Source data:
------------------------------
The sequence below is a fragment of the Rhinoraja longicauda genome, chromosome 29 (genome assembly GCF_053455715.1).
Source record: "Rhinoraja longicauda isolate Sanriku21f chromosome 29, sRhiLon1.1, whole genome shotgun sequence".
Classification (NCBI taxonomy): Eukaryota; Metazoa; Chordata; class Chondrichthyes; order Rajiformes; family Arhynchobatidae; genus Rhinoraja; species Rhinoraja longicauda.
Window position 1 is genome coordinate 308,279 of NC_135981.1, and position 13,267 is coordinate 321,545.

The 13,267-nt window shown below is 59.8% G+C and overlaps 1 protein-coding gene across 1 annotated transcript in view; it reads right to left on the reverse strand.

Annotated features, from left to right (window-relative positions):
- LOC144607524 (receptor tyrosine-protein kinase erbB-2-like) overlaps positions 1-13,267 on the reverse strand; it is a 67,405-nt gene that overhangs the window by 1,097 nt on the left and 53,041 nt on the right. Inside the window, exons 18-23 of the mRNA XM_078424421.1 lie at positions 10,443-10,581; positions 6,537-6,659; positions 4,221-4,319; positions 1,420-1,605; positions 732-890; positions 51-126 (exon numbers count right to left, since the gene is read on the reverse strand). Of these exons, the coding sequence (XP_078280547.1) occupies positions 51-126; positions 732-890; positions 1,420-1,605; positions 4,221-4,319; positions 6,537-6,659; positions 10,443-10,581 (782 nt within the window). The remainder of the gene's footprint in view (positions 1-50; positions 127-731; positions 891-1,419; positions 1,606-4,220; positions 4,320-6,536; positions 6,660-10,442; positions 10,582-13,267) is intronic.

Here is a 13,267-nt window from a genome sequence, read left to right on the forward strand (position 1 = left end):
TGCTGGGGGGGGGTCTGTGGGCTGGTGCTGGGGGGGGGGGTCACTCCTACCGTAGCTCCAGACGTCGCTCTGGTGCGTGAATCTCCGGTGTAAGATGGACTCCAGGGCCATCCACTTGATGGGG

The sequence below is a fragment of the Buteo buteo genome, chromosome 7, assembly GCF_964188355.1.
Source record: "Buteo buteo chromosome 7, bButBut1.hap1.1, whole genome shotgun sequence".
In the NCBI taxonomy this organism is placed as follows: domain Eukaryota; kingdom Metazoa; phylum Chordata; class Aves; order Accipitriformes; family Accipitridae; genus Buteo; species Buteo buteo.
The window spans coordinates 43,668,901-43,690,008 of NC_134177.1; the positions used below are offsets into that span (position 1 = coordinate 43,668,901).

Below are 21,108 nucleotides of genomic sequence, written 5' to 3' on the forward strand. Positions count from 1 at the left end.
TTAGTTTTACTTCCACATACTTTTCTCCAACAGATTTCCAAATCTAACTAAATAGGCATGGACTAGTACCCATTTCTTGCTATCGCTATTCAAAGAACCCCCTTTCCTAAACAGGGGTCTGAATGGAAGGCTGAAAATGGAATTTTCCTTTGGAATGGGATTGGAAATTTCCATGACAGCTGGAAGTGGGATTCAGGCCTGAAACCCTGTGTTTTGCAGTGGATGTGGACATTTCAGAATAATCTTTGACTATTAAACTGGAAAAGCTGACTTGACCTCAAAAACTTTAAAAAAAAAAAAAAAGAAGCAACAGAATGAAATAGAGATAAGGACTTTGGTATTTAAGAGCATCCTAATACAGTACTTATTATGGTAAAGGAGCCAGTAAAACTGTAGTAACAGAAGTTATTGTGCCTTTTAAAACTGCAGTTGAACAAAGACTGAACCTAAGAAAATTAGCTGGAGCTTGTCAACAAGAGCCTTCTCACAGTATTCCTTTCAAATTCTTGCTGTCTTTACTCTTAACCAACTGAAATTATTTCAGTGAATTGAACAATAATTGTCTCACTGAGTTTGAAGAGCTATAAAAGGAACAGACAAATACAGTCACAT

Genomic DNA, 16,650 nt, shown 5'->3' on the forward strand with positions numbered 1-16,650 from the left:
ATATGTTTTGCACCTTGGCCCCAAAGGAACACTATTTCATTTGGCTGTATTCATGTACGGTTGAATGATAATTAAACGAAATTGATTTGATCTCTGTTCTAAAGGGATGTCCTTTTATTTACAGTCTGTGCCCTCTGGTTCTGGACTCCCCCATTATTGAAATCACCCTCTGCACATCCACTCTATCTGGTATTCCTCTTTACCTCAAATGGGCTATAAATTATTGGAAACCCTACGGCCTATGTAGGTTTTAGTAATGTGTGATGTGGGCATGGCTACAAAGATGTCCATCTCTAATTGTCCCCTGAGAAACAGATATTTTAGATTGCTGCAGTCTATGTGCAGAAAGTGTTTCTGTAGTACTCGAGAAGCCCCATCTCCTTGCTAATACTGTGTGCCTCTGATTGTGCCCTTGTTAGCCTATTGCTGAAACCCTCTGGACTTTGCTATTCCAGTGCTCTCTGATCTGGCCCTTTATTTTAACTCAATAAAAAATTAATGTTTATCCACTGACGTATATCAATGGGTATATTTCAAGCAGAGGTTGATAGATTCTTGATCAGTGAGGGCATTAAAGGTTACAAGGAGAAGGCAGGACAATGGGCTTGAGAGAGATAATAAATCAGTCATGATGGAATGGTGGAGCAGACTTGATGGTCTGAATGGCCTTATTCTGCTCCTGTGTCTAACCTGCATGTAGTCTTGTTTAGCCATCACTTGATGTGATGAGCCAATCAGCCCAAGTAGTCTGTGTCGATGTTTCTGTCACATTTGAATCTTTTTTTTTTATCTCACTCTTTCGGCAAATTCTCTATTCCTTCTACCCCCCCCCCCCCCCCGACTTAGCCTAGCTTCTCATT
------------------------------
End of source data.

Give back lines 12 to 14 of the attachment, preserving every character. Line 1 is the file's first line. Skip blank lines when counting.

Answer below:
In the NCBI taxonomy this organism is placed as follows: domain Eukaryota; kingdom Metazoa; phylum Chordata; class Aves; order Accipitriformes; family Accipitridae; genus Buteo; species Buteo buteo.
The window spans coordinates 43,668,901-43,690,008 of NC_134177.1; the positions used below are offsets into that span (position 1 = coordinate 43,668,901).

Below are 21,108 nucleotides of genomic sequence, written 5' to 3' on the forward strand. Positions count from 1 at the left end.